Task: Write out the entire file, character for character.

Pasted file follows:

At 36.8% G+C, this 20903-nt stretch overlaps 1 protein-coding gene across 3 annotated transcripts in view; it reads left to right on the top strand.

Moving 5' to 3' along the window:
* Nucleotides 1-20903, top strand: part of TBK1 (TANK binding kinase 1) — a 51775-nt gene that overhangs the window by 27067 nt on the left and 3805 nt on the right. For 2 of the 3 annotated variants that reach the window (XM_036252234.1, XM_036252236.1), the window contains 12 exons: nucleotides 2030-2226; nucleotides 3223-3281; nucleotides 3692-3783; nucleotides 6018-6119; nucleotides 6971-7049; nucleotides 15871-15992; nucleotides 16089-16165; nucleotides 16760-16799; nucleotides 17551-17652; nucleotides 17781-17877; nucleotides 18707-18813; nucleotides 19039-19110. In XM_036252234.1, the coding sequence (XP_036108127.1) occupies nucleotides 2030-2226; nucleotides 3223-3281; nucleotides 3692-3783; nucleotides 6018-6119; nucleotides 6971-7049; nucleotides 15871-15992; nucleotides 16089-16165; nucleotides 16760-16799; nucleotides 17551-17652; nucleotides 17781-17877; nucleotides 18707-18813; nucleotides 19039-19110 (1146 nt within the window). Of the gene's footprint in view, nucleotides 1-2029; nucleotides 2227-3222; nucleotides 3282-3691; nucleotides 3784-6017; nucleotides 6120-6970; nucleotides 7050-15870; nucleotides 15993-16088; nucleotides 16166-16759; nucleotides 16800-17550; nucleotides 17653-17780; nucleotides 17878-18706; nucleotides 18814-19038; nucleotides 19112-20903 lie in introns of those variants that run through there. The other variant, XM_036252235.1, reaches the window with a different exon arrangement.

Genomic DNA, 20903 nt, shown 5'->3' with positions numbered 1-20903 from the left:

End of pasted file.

At 36.8% G+C, this 20903-nt stretch overlaps 1 protein-coding gene across 3 annotated transcripts in view; it reads left to right on the top strand.

Moving 5' to 3' along the window:
* Nucleotides 1-20903, top strand: part of TBK1 (TANK binding kinase 1) — a 51775-nt gene that overhangs the window by 27067 nt on the left and 3805 nt on the right. For 2 of the 3 annotated variants that reach the window (XM_036252234.1, XM_036252236.1), the window contains 12 exons: nucleotides 2030-2226; nucleotides 3223-3281; nucleotides 3692-3783; nucleotides 6018-6119; nucleotides 6971-7049; nucleotides 15871-15992; nucleotides 16089-16165; nucleotides 16760-16799; nucleotides 17551-17652; nucleotides 17781-17877; nucleotides 18707-18813; nucleotides 19039-19110. In XM_036252234.1, the coding sequence (XP_036108127.1) occupies nucleotides 2030-2226; nucleotides 3223-3281; nucleotides 3692-3783; nucleotides 6018-6119; nucleotides 6971-7049; nucleotides 15871-15992; nucleotides 16089-16165; nucleotides 16760-16799; nucleotides 17551-17652; nucleotides 17781-17877; nucleotides 18707-18813; nucleotides 19039-19110 (1146 nt within the window). Of the gene's footprint in view, nucleotides 1-2029; nucleotides 2227-3222; nucleotides 3282-3691; nucleotides 3784-6017; nucleotides 6120-6970; nucleotides 7050-15870; nucleotides 15993-16088; nucleotides 16166-16759; nucleotides 16800-17550; nucleotides 17653-17780; nucleotides 17878-18706; nucleotides 18814-19038; nucleotides 19112-20903 lie in introns of those variants that run through there. The other variant, XM_036252235.1, reaches the window with a different exon arrangement.

Genomic DNA, 20903 nt, shown 5'->3' with positions numbered 1-20903 from the left: